The counter to Blees Luxemburg’s high-rise of flats is Lewis Bush’s high-rise office building. The particular photo that drew me was taken at night when the offices should have been deserted. The image itself is slightly distorted in perspective, a view from below, but not from the ground. The glare of light reflected at certain angles obscures the view in some of the floor to ceiling windows. When I looked closer, I realized there were a few people still inside. And none of them looked particularly happy – though that could have been my imagination, because to me, this was a story waiting to be told. This “pediment” was a perversion of the human dream. There was nothing personal about it and very little human. Perhaps that’s why I was so drawn to the few people who were there. What was written on every face, at least to my observation, was the terrible cost of living that dream. Here are a few of my frenetic notes.

 

Soul captured in a photo. People still in the high-rise office at night? Why? What are their stories? What’s the guy at the bottom looking at? The one looking out the window, does he see the photographer? Would anyone stuck in the building believe him if he told them?

 

The one with hair hanging in his face — what’s he looking at on his screen? He looks frazzled. Woman with head down on desk? Why? And is there a man sitting in the reception area? Why’s he there? What’s he waiting for? 

 

Is there a guy in a priest collar???

 

Is that a gym?

 

Reflecting on the two photographs now, it seems interesting to me that there were no people visible in any of the windows of the flats, as though they might be able to hide in their private world. But there is nothing private about the office high-rise. The photo seems all about being exposed in the darkness.

 

The enclosures, the containers that hold the stories we long to tell, are high rises, homes, tunnels and caves underground, spaceships, battles being fought, beds being fucked in, and long roads travelled. We write them voyeuristically, as we look into the windows of our experiences and beyond. The stories we pen are the pediments for human dreams. They contain our Gates of Hell, our gods and goddesses and their epic toying with humanity. They contain our monsters in the dark and our unexplored lives. They will remain always only in the pediments where we can see them, and take them out, and explore them, and be uncomfortable with them, or aroused by them, or frightened by them, or totally pulled in to their tale. Their tale is always our own retold, and yet never quite like we’d planned it, certainly not the way we lived it out. What holds us within the framework are the once upon a times and the happily ever afters, the what ifs and the whys. What keeps us coming back for yet another look is the hope inspired by a dream kept alive when death looms ever larger.

 

 

It’s an overwhelming task we take on as writers, as artists. How could we endure it or
explore it if all we ever saw was the high-rise or the temple? It’s too much to take in.
It’s the secrets in the pediments, in the office at night, in the curtains not quite completely drawn that keep us telling our stories. In our imagination, in our urge to create, we’re drawn to the pediments for the dreams, the vignettes. We’re pulled in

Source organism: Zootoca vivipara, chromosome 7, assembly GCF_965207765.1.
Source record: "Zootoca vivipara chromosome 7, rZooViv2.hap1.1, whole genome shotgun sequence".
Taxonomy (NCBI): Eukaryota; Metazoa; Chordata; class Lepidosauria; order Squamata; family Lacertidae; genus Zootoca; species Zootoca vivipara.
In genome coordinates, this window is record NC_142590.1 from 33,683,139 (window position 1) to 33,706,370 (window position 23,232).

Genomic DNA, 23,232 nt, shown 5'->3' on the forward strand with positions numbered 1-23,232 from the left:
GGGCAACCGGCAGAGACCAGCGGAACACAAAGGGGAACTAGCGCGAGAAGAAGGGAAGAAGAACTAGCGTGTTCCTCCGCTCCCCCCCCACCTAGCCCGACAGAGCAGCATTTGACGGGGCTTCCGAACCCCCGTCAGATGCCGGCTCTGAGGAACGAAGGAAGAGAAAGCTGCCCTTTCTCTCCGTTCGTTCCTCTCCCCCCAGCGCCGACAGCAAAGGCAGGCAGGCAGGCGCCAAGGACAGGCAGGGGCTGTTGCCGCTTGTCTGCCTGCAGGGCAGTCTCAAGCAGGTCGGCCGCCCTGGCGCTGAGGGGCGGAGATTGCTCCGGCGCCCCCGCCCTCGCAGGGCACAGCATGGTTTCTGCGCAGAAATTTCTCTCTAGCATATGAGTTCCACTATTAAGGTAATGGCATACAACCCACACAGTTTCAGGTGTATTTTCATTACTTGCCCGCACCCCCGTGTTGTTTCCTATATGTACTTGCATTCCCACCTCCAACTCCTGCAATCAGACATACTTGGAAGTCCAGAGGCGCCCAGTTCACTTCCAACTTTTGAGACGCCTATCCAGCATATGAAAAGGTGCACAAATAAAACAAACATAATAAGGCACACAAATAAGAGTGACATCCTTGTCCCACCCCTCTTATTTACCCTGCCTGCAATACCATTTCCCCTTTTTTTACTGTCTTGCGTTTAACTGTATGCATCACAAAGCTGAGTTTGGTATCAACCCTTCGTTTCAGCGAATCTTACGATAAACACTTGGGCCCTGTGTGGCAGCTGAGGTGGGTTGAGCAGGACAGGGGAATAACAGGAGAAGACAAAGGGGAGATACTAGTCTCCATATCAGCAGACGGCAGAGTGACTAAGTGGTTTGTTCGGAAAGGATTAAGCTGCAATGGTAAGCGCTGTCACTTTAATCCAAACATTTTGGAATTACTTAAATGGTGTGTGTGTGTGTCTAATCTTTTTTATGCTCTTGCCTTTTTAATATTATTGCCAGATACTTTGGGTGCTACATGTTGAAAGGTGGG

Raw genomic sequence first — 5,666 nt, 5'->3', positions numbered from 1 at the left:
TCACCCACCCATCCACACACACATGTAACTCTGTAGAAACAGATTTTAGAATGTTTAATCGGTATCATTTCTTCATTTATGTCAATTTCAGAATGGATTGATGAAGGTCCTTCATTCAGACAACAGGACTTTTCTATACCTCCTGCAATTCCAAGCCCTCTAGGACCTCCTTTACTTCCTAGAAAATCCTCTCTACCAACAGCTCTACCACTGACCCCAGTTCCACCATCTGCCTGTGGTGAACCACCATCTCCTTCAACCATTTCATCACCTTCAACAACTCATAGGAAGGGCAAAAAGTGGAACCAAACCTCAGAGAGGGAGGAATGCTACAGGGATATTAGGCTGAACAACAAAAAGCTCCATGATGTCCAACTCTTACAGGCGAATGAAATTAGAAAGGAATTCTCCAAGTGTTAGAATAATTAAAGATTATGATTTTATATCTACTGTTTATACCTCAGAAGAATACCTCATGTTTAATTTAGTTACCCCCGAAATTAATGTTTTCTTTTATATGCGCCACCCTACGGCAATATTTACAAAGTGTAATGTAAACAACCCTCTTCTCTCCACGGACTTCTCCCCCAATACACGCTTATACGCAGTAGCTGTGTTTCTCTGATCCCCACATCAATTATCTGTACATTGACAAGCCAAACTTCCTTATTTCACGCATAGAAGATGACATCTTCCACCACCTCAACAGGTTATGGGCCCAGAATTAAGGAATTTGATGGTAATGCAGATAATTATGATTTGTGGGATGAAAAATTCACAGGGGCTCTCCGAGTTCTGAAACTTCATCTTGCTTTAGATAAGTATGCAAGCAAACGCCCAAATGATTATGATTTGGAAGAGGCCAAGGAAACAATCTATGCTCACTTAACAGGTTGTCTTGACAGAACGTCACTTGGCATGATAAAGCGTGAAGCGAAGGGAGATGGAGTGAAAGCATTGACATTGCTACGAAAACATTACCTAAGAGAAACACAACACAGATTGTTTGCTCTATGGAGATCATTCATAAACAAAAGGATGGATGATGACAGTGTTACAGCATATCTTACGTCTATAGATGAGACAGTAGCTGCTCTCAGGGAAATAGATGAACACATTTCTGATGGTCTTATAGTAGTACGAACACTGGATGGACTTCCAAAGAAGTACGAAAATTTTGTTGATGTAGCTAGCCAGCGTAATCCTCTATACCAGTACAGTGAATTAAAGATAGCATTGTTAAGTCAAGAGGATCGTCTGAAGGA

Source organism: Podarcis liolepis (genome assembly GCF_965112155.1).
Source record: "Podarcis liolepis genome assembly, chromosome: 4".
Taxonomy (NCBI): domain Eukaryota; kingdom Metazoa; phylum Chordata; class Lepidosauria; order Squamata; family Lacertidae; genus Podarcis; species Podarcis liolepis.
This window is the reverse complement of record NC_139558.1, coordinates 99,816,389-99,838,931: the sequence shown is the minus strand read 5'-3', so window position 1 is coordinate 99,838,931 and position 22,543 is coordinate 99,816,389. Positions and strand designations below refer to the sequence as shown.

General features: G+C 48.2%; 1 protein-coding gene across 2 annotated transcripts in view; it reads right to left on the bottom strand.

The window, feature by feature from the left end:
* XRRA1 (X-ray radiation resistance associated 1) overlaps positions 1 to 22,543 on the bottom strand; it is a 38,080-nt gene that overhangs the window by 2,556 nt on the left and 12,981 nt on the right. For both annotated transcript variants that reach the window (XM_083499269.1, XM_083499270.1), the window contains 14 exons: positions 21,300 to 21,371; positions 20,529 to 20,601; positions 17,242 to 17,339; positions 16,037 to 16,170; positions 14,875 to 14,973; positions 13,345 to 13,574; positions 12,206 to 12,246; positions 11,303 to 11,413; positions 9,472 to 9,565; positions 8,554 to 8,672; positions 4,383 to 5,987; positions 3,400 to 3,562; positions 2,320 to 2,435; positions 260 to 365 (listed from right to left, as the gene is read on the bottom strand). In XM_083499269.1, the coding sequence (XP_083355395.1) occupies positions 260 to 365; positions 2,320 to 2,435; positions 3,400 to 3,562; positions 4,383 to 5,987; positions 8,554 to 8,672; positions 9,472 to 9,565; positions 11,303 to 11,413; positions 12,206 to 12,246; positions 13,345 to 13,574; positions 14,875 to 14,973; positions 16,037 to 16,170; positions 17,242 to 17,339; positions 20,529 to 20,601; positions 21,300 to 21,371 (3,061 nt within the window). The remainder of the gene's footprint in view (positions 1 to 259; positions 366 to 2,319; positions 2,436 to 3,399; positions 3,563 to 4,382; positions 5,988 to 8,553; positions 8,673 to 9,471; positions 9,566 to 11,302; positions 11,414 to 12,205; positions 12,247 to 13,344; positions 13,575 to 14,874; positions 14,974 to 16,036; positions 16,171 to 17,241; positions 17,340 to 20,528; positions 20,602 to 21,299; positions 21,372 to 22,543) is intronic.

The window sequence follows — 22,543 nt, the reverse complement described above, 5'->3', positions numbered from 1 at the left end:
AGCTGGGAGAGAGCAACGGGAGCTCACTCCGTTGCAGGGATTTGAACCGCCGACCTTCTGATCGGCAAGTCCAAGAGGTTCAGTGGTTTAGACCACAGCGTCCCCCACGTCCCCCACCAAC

by the questions that reveal themselves and startle us into realizing what they might mean. But we linger there because of how they surprise us when they’re suddenly the center of our focus — those things we didn’t notice before.

 

 

Beverley Oakley Launches Wicked Wager with Tour & Giveaway

 

♥♥ GiveAway ♥♥

Beverley is giving away a signed print copy of The Duchess and the Highwayman during the tour. Please use the Rafflecopter below to enter. Remember there is a chance to enter everyday so be sure to follow the Blog Tour. You may find the tour schedule and locations here https://goo.gl/XTRwwr

 

 

About Wicked Wager:

Can innocence survive the machinations of a malevolent society beauty
and a charismatic rake?

 

Two weeks before her nuptials to her cold, harsh cousin, virtuous Celeste Rosington finds herself in the arms of notorious libertine, Lord Peregrine.

 

The unexpected encounter is, at first, shocking, but as Peregrine’s charm weaves its magic, becomes a welcome distraction from Celeste’s troubles. Isn’t she already the subject of whispers due to her involvement in the mysterious disappearance of a wealthy plantation magnate? It was a role orchestrated by her demanding husband-to-be in which Celeste had failed spectacularly.

 

Nevertheless, Celeste has no intention of sacrificing all of her scruples for a man she knows is only toying with her. One kiss from handsome, charismatic Viscount Peregrine will surely be enough to give her the strength to fulfil her marital obligations?

 

But what if one kiss is not enough?

 

With her reputation in the balance, Celeste must navigate the treacherous waters of envy, intrigue and deadly secrets, unaware she’s the unwitting pawn in a wicked wager between a ruthless society beauty and delicious, dissolute Lord Peregrine.

 

Could Peregrine really be a party to such perfidious plans? Will his reckless charm be the final undoing of a young woman once respected for her virtue and piety?

 

Or will Peregrine discover that true love is more powerful than greed and ambition in time to save Celeste from the terrible fate that otherwise awaits her?

 

Genre: Georgian Historical Romance

 

Buy Links for Wicked Wager:

 

 

 

Wicked Wager Excerpt:

 

The last of the applause drifted away and for a few seconds the shrill cries of the orange sellers held sway. Rising from his ironic bow for the benefit of his companion, Lord Peregrine held back the red velvet curtain that had afforded them privacy so that Xenia could pass through and join the throng of theatregoers descending the sweeping staircase.